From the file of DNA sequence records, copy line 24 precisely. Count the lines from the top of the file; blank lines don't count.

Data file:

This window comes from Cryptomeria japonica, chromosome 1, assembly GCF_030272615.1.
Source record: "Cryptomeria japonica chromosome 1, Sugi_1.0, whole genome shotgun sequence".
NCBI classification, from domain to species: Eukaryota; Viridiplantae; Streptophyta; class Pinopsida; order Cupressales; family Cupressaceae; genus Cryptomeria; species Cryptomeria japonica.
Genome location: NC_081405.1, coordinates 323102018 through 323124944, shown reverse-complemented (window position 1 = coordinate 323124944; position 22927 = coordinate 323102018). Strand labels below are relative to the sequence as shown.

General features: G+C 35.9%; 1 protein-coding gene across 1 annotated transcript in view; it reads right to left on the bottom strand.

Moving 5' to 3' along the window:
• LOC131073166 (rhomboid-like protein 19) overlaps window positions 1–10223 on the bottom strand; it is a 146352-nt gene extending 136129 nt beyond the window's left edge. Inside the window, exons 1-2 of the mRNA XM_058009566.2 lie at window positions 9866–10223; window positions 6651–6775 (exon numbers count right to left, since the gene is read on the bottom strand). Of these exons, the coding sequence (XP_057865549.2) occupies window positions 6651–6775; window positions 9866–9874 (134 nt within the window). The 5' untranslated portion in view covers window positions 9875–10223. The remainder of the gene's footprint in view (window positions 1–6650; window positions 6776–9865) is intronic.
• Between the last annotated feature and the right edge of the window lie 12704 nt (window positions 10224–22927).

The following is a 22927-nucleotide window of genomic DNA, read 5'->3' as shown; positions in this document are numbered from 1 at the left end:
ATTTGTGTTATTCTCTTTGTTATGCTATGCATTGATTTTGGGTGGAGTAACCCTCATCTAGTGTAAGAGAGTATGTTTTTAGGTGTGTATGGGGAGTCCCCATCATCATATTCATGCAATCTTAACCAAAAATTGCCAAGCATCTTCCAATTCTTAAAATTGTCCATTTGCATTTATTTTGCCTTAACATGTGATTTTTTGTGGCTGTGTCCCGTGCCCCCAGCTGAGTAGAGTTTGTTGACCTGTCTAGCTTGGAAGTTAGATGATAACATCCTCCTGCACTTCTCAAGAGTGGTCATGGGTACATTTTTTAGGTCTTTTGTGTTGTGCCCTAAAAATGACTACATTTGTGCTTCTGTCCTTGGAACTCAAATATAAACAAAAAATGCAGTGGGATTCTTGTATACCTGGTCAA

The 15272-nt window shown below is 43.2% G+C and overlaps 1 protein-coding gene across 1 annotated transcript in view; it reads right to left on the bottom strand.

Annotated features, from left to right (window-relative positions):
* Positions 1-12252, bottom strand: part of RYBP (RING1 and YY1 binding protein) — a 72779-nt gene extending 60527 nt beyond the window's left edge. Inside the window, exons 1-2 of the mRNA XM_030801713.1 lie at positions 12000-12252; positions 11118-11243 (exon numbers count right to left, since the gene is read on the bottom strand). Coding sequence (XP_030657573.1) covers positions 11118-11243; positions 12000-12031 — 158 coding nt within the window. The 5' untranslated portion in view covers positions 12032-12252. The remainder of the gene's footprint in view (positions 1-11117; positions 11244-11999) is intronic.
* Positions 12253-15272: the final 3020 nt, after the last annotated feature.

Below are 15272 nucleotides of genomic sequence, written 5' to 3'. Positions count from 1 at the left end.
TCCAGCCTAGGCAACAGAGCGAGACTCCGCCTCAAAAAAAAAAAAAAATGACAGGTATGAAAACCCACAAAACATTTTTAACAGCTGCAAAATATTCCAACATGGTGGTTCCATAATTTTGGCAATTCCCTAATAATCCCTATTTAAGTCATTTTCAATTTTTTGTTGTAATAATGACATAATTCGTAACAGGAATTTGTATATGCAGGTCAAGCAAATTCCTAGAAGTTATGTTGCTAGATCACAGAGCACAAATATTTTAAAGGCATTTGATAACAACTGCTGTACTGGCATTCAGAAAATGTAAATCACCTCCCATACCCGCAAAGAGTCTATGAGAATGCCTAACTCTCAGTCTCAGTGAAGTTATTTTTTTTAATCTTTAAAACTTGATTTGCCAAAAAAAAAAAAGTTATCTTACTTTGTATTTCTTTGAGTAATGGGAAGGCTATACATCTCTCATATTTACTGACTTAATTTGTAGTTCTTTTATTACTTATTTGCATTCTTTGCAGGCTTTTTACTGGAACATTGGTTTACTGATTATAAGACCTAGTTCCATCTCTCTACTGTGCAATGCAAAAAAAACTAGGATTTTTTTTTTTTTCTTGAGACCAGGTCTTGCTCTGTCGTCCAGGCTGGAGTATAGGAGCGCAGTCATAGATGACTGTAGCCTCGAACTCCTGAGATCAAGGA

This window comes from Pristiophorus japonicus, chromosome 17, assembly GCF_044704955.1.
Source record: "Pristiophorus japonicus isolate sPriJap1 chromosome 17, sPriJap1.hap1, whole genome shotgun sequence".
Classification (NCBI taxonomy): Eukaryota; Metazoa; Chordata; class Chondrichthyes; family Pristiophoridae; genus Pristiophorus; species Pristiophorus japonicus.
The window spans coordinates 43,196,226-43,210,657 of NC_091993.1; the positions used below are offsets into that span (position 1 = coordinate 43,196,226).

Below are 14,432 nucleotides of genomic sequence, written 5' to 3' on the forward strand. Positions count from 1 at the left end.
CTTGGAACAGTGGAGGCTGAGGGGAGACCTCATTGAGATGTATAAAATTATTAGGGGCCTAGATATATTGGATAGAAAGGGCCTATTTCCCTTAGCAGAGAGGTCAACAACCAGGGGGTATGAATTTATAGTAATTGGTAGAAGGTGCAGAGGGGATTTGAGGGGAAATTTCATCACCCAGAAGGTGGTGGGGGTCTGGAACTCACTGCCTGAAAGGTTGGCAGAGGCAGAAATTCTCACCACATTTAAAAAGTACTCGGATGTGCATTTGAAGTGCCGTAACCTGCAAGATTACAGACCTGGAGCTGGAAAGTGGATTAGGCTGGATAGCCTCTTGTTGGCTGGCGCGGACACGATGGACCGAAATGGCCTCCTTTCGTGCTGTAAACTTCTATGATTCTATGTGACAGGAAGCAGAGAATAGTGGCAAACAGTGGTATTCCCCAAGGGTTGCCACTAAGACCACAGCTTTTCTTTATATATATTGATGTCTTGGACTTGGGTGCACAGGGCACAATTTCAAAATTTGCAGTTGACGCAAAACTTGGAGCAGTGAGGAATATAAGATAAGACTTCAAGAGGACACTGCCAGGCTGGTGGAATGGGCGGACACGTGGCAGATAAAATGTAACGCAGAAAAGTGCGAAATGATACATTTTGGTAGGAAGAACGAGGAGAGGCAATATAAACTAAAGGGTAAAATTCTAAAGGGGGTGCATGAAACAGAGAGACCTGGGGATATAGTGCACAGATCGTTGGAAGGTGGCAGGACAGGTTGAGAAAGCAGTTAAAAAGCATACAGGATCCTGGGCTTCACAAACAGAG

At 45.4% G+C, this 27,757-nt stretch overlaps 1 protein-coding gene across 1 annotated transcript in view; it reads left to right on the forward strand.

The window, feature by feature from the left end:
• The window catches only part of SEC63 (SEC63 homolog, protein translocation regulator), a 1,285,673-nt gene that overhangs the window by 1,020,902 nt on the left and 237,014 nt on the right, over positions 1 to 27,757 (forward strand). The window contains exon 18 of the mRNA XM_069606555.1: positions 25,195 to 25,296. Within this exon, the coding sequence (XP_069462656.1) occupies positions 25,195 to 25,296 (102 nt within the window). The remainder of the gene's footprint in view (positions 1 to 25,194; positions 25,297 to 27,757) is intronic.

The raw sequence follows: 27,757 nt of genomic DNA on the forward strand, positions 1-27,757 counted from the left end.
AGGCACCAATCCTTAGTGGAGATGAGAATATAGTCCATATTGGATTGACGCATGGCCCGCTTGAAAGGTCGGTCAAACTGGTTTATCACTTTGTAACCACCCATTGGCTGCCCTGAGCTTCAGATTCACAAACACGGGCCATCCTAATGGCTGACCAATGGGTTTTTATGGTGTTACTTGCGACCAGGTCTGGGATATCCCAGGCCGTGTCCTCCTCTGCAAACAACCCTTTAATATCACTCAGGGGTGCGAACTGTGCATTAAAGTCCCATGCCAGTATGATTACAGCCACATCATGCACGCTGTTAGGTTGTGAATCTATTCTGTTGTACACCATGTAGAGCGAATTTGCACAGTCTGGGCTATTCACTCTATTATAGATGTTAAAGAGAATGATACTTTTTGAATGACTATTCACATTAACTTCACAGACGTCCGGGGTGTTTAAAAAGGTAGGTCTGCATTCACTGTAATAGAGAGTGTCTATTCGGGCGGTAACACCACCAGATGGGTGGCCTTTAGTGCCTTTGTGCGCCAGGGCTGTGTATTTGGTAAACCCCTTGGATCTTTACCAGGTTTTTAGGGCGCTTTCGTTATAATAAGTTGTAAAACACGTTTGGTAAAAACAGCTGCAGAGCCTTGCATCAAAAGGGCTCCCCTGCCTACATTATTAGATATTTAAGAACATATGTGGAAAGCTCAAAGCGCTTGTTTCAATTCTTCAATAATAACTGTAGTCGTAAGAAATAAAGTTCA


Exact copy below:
The window, feature by feature from the left end: